I'm just guessing based on the information given, but my bet is the sponge got a little too warm. 86 degrees is about the maximum and ideally more in the 70's range. I'm not familiar with the characteristics of that starter, but I tend to err on the side of cool. A slow rise develops better flavor anyway. In fact, when it gets down around 45 in my garage, then I rise the bread out there. It's perfect for everything but a sweet dough and I don't care how long it takes.
I know KAF says a shorter rise develops more sour flavor, but I think that's an editing error. Unless there's something totally different about their product, longer+cooler=increased sour.
Assuming your sponge is essentially "dead" what can you do? I'd take the majority of the dough, bake it off and feed the birds. Not their most nutritious meal, but they'll be happy.
There's no reason why you couldn't take a portion of the sponge, hydrate and feed and see what you get. It only takes a few yeast spores and odds are some are still alive. Go for the highest-gluten highest ash flour you have around. Bread flour will work but if you have some KAF First Clear use that. Whole wheat is another option. A bit of honey or molasses won't hurt.
It will probably take several feedings to get a really active starter. You should see increased activity over a shorter span with each feeding.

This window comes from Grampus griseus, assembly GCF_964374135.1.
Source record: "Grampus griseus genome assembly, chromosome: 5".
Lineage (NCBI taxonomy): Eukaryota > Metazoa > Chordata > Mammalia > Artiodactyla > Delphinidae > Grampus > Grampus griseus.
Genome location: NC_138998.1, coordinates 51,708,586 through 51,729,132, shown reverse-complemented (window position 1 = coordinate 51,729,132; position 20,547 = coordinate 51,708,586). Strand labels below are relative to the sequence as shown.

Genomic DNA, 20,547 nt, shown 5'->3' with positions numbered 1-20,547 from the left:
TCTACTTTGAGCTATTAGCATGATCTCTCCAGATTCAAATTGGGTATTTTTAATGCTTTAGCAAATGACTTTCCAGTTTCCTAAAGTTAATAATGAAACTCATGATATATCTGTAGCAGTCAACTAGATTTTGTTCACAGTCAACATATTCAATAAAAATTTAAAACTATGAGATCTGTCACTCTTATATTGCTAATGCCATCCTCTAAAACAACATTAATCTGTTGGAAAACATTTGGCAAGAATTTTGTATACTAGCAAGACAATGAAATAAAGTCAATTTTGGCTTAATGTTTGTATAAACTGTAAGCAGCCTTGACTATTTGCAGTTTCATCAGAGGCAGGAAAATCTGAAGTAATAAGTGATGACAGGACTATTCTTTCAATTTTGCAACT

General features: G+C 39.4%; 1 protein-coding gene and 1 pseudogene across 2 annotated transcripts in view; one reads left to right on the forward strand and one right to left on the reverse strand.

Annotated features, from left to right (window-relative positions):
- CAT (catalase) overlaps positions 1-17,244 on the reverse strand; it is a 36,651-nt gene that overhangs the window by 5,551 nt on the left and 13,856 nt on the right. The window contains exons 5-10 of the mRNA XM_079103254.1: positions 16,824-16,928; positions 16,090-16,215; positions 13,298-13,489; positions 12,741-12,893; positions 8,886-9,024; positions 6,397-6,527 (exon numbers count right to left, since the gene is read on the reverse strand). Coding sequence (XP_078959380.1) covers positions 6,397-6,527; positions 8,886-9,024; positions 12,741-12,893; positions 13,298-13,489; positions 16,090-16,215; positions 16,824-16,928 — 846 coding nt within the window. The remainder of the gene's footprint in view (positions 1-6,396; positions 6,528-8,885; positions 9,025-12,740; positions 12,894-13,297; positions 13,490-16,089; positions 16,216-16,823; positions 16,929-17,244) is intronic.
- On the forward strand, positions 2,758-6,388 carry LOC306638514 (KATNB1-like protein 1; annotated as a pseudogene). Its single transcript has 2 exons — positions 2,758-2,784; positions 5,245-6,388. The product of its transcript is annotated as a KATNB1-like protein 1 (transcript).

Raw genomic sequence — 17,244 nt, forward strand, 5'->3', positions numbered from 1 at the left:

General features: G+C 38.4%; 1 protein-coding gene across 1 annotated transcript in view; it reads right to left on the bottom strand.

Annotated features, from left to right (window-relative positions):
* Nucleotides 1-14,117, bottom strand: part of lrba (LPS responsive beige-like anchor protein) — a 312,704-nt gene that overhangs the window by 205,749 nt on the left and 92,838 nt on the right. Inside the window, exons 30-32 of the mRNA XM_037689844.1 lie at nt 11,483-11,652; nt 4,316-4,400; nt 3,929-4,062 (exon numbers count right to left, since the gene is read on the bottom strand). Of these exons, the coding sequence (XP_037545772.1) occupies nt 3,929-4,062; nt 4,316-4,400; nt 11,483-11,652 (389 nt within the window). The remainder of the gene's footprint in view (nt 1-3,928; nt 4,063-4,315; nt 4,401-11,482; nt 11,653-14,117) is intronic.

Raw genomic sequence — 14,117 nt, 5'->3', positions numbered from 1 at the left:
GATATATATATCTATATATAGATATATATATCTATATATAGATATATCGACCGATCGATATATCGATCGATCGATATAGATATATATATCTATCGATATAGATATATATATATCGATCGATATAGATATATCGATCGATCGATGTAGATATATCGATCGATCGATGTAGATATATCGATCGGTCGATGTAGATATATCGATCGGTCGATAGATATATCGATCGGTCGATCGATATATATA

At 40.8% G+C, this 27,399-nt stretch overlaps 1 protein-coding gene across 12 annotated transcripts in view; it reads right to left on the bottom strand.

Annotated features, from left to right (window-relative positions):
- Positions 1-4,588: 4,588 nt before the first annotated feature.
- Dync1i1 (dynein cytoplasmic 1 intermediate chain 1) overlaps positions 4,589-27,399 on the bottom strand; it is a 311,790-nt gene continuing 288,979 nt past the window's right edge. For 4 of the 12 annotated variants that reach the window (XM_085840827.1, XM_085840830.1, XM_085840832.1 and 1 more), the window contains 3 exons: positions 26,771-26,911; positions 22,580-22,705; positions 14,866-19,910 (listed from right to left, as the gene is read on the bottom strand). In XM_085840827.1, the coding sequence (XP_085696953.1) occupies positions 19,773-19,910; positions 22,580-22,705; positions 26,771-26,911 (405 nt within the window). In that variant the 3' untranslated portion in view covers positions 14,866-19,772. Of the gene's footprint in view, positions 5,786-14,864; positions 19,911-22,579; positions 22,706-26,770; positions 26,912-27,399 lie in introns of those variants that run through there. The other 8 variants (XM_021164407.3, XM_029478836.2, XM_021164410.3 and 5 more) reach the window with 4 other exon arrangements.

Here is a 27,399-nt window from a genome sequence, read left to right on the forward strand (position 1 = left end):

I hope that helps. Some of this you probably already know but I wanted to cover the most bases.
Sour Dough Starter
1 pkg. yeast, 1 cup of warm water. 1 cup of all purpose flour. Dislove yeast in the water in a 2qt ceramic bowl. Stir in the Flour: mix well. Cover Tightly, let stand at room temperature, over night. Stir well before using, because mixture will have seperated somewhat-
In the morning; Combine 1 cup of the sour dough starter, 1 cup of warm water, 2 cups of all purpose flour.
At Noon or later, (note; if you want real sour dough, let stand over night.) Disolve 1 pkg of yeast in 1 cup of warm water, 1-2 tbs salt let stand for 5 min.(make sure it foams) stir this into the sponge. mix in 4 cups of all purpose flour. Transfer to a well floured board,countertop, knead for 10 minutes until nice and elastic and shiny. Place in an ungreased bowl, sprinkle with flour let rise in a cool place - 70 degrees, until doubled in volume 2-3 hrs.( needs longer because cool rise). Punch down, knead dough briefly on floured board. shape into long 2 loaves. Let rise for 1 hour, Heat oven to 450 degrees thus letting your tiles getting nice and hot. sprinkle baking sheet with cornmeal and let it rise on the sheet, another 1/2 hr. if using a baking surface sprinkle with corn meal transfor to surface, then let rise for 1/2 hour.